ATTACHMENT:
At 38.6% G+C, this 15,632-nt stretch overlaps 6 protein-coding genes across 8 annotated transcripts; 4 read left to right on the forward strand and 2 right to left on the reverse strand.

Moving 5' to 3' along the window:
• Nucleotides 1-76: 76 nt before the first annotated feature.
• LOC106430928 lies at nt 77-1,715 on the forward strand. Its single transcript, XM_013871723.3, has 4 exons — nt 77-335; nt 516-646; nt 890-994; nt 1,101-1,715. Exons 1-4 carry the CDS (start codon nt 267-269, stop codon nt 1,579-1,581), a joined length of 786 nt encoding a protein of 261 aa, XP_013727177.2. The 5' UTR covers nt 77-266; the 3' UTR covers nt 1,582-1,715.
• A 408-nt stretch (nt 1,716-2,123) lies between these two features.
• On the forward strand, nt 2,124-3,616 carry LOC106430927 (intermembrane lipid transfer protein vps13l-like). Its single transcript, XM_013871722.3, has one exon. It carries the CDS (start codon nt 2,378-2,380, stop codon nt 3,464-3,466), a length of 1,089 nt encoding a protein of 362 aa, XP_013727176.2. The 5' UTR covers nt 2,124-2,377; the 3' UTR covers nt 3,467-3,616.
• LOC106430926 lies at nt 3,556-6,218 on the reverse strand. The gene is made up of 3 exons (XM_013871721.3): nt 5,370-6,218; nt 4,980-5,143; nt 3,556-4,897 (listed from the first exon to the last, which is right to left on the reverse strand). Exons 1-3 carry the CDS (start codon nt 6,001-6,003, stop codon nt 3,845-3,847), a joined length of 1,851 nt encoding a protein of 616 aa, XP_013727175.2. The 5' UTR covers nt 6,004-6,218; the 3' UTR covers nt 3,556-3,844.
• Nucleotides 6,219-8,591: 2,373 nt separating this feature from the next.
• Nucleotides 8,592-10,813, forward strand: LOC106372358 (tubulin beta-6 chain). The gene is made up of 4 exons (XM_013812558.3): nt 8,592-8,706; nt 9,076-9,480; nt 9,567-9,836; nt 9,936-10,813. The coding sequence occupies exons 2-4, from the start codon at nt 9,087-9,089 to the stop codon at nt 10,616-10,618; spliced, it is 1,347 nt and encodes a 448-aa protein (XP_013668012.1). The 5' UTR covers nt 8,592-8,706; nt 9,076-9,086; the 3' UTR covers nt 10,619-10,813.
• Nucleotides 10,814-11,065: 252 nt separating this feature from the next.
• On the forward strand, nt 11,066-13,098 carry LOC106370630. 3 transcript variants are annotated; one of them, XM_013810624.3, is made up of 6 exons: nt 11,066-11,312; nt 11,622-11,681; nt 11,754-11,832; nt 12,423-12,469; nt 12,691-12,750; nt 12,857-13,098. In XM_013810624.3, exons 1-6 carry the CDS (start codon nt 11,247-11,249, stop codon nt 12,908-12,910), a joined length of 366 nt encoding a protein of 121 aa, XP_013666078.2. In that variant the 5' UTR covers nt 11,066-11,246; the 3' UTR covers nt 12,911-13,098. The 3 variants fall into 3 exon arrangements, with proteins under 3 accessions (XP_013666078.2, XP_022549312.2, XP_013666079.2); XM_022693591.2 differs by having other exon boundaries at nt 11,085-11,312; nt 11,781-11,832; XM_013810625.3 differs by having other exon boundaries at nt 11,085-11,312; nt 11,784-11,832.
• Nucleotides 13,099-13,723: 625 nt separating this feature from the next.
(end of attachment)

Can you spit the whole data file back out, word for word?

At 38.6% G+C, this 15,632-nt stretch overlaps 6 protein-coding genes across 8 annotated transcripts; 4 read left to right on the forward strand and 2 right to left on the reverse strand.

Moving 5' to 3' along the window:
• Nucleotides 1-76: 76 nt before the first annotated feature.
• LOC106430928 lies at nt 77-1,715 on the forward strand. Its single transcript, XM_013871723.3, has 4 exons — nt 77-335; nt 516-646; nt 890-994; nt 1,101-1,715. Exons 1-4 carry the CDS (start codon nt 267-269, stop codon nt 1,579-1,581), a joined length of 786 nt encoding a protein of 261 aa, XP_013727177.2. The 5' UTR covers nt 77-266; the 3' UTR covers nt 1,582-1,715.
• A 408-nt stretch (nt 1,716-2,123) lies between these two features.
• On the forward strand, nt 2,124-3,616 carry LOC106430927 (intermembrane lipid transfer protein vps13l-like). Its single transcript, XM_013871722.3, has one exon. It carries the CDS (start codon nt 2,378-2,380, stop codon nt 3,464-3,466), a length of 1,089 nt encoding a protein of 362 aa, XP_013727176.2. The 5' UTR covers nt 2,124-2,377; the 3' UTR covers nt 3,467-3,616.
• LOC106430926 lies at nt 3,556-6,218 on the reverse strand. The gene is made up of 3 exons (XM_013871721.3): nt 5,370-6,218; nt 4,980-5,143; nt 3,556-4,897 (listed from the first exon to the last, which is right to left on the reverse strand). Exons 1-3 carry the CDS (start codon nt 6,001-6,003, stop codon nt 3,845-3,847), a joined length of 1,851 nt encoding a protein of 616 aa, XP_013727175.2. The 5' UTR covers nt 6,004-6,218; the 3' UTR covers nt 3,556-3,844.
• Nucleotides 6,219-8,591: 2,373 nt separating this feature from the next.
• Nucleotides 8,592-10,813, forward strand: LOC106372358 (tubulin beta-6 chain). The gene is made up of 4 exons (XM_013812558.3): nt 8,592-8,706; nt 9,076-9,480; nt 9,567-9,836; nt 9,936-10,813. The coding sequence occupies exons 2-4, from the start codon at nt 9,087-9,089 to the stop codon at nt 10,616-10,618; spliced, it is 1,347 nt and encodes a 448-aa protein (XP_013668012.1). The 5' UTR covers nt 8,592-8,706; nt 9,076-9,086; the 3' UTR covers nt 10,619-10,813.
• Nucleotides 10,814-11,065: 252 nt separating this feature from the next.
• On the forward strand, nt 11,066-13,098 carry LOC106370630. 3 transcript variants are annotated; one of them, XM_013810624.3, is made up of 6 exons: nt 11,066-11,312; nt 11,622-11,681; nt 11,754-11,832; nt 12,423-12,469; nt 12,691-12,750; nt 12,857-13,098. In XM_013810624.3, exons 1-6 carry the CDS (start codon nt 11,247-11,249, stop codon nt 12,908-12,910), a joined length of 366 nt encoding a protein of 121 aa, XP_013666078.2. In that variant the 5' UTR covers nt 11,066-11,246; the 3' UTR covers nt 12,911-13,098. The 3 variants fall into 3 exon arrangements, with proteins under 3 accessions (XP_013666078.2, XP_022549312.2, XP_013666079.2); XM_022693591.2 differs by having other exon boundaries at nt 11,085-11,312; nt 11,781-11,832; XM_013810625.3 differs by having other exon boundaries at nt 11,085-11,312; nt 11,784-11,832.
• Nucleotides 13,099-13,723: 625 nt separating this feature from the next.